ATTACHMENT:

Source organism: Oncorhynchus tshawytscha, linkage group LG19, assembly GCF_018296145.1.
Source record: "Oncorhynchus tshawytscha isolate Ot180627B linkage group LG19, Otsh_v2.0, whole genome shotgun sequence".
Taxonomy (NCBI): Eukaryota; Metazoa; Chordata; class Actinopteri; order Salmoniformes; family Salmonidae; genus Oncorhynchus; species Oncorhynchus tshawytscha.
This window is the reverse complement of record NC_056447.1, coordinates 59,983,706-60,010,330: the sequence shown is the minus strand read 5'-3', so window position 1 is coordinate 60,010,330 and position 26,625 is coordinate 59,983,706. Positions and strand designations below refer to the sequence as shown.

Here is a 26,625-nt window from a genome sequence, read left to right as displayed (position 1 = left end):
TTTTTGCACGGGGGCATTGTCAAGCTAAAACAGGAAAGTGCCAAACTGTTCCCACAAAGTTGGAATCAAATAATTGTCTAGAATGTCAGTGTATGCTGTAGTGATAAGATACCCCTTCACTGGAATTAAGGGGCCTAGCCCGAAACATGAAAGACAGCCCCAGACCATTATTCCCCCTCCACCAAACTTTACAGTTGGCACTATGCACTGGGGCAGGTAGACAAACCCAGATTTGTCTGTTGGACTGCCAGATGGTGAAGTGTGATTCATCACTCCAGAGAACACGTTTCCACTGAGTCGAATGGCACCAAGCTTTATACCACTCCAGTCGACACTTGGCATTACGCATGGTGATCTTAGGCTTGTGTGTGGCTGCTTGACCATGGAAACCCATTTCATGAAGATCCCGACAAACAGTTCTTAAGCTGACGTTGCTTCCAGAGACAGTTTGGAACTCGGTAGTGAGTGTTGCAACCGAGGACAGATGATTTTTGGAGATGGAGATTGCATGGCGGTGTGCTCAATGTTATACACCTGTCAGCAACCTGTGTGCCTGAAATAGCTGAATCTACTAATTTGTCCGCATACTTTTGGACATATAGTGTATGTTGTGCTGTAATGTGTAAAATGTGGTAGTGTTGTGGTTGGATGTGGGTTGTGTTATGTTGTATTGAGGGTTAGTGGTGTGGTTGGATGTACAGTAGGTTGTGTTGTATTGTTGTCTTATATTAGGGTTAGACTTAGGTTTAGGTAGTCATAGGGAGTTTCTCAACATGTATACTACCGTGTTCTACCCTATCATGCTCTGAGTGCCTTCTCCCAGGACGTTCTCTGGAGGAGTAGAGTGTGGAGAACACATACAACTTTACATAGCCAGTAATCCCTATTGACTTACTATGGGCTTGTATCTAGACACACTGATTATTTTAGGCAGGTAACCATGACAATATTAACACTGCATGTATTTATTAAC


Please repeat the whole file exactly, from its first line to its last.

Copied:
Source organism: Oncorhynchus tshawytscha, linkage group LG19, assembly GCF_018296145.1.
Source record: "Oncorhynchus tshawytscha isolate Ot180627B linkage group LG19, Otsh_v2.0, whole genome shotgun sequence".
Taxonomy (NCBI): Eukaryota; Metazoa; Chordata; class Actinopteri; order Salmoniformes; family Salmonidae; genus Oncorhynchus; species Oncorhynchus tshawytscha.
This window is the reverse complement of record NC_056447.1, coordinates 59,983,706-60,010,330: the sequence shown is the minus strand read 5'-3', so window position 1 is coordinate 60,010,330 and position 26,625 is coordinate 59,983,706. Positions and strand designations below refer to the sequence as shown.

Here is a 26,625-nt window from a genome sequence, read left to right as displayed (position 1 = left end):
TTTTTGCACGGGGGCATTGTCAAGCTAAAACAGGAAAGTGCCAAACTGTTCCCACAAAGTTGGAATCAAATAATTGTCTAGAATGTCAGTGTATGCTGTAGTGATAAGATACCCCTTCACTGGAATTAAGGGGCCTAGCCCGAAACATGAAAGACAGCCCCAGACCATTATTCCCCCTCCACCAAACTTTACAGTTGGCACTATGCACTGGGGCAGGTAGACAAACCCAGATTTGTCTGTTGGACTGCCAGATGGTGAAGTGTGATTCATCACTCCAGAGAACACGTTTCCACTGAGTCGAATGGCACCAAGCTTTATACCACTCCAGTCGACACTTGGCATTACGCATGGTGATCTTAGGCTTGTGTGTGGCTGCTTGACCATGGAAACCCATTTCATGAAGATCCCGACAAACAGTTCTTAAGCTGACGTTGCTTCCAGAGACAGTTTGGAACTCGGTAGTGAGTGTTGCAACCGAGGACAGATGATTTTTGGAGATGGAGATTGCATGGCGGTGTGCTCAATGTTATACACCTGTCAGCAACCTGTGTGCCTGAAATAGCTGAATCTACTAATTTGTCCGCATACTTTTGGACATATAGTGTATGTTGTGCTGTAATGTGTAAAATGTGGTAGTGTTGTGGTTGGATGTGGGTTGTGTTATGTTGTATTGAGGGTTAGTGGTGTGGTTGGATGTACAGTAGGTTGTGTTGTATTGTTGTCTTATATTAGGGTTAGACTTAGGTTTAGGTAGTCATAGGGAGTTTCTCAACATGTATACTACCGTGTTCTACCCTATCATGCTCTGAGTGCCTTCTCCCAGGACGTTCTCTGGAGGAGTAGAGTGTGGAGAACACATACAACTTTACATAGCCAGTAATCCCTATTGACTTACTATGGGCTTGTATCTAGACACACTGATTATTTTAGGCAGGTAACCATGACAATATTAACACTGCATGTATTTATTAAC